Many women in the UK– and other countries – remain unaware that they carry illegal silicone breast implants made by French maker Poly Implant Prothèse (PIP), marketed under a different brand, Clinica has learned.
Evidence has emerged that PIP implants rebranded by Dutch firm Rofil Medical have been widely used by “health tourism” clinics around the world. This means that the number of women affected by the PIP fraud internationally – officially 50,000 in the UK alone and 30,000 in France, for example – is likely to be significantly greater than previously thought.
Since PIP warnings do not mention the Rofil rebranding, these women remain largely unaccounted for and unprotected in terms of follow-up care. The health risks for these PIP implantees could become even more serious if the filler proves to be genotoxic in ongoing tests by French regulatory agency Afssaps.
Clinica was alerted to the unaddressed risk to Rofil implantees when a UK patient contacted to ask whether M-implants should be considered as hazardous as PIP. She cited Clinica’s article (www.clinica.co.uk, 18 August 2010) onPortugal’s response to an alert issued by Dutch regulator IGZ in April 2010. In its alert, IGZ reported that Breda-based Rofil Medical Nederland had bought PIP’s fraudulent implants and resold them internationally under the name “M-implant”.
The patient was implanted in Brusselsin 2006 and found out in July 2008 that both implants had ruptured, probably some time earlier. The implants were found to be surrounded by scar tissue and, in the belief that they posed no major risk, she opted to not explant them, though silicone had already been found in a number of lymph nodes, which were then removed. She changed her mind in response to Clinica‘s coverage, and is about to undergo urgent replacement surgery.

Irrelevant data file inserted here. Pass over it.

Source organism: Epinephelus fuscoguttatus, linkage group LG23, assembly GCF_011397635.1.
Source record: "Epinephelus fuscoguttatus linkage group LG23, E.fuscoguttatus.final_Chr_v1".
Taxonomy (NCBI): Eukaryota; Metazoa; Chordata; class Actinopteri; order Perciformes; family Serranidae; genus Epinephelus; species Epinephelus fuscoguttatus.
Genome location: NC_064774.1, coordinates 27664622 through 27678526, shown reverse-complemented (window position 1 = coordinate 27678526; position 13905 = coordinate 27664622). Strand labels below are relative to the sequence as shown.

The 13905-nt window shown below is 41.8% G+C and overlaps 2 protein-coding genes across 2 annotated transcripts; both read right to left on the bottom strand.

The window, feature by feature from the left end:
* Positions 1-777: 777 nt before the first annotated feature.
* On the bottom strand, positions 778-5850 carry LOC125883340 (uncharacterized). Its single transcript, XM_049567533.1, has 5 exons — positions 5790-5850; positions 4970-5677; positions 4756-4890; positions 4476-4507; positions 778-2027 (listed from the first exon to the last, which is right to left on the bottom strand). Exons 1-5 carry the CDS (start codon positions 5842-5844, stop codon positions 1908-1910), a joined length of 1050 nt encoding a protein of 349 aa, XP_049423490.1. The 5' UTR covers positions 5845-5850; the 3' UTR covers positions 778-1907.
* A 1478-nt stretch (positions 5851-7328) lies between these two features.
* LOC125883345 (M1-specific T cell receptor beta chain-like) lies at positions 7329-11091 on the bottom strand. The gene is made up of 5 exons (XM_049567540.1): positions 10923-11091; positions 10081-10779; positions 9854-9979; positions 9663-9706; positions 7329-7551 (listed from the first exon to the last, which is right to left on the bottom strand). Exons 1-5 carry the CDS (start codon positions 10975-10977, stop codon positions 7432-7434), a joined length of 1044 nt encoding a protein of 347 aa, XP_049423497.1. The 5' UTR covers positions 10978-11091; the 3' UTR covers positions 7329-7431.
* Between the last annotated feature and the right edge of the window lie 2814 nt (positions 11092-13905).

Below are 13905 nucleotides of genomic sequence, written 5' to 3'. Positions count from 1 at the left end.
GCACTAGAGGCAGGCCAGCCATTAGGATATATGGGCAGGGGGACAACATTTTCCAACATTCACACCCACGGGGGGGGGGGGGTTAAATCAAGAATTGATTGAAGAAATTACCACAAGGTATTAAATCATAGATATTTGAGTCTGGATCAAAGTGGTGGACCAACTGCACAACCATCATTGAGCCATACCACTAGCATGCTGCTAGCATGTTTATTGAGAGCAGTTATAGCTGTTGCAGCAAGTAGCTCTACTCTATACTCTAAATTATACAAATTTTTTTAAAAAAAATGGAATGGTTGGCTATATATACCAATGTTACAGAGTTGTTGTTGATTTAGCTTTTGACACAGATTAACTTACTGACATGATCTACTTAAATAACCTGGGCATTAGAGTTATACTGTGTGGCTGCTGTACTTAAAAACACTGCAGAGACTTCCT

She is one of an estimated 5,000UKwomen who travel abroad for breast augmentation annually.
The British Association of Aesthetic and Plastic Mechanics (BAAPS) believes that the Rofil rebranding poses a significant new concern, noting that PIP implants were “known to have been popular with the larger domestic chains and commercial clinics because of their low cost”. Yet, the extent of the presence of these rebranded implants appears to have been ignored by most regulatory agencies, on the basis that they were not distributed in their respective countries.
“The discovery that the rupture-prone products were also sold in countries such asBelgiumand [other leading cosmetic surgery destinations] under the rebranded name Rofil M-implant could mean that the number of women who should be on the alert is much higher,” a spokesperson said.
“PIP advice to be extended” – BAAPS
In light of Clinica’s findings, BAAPS said it will now issue a warning to women who have travelled abroad for breast augmentation. Citing the current advice on PIP, the association’s president, Fazel Fatah, said the association would “reiterate its advice and extend it to women who may have gone abroad for their surgery”.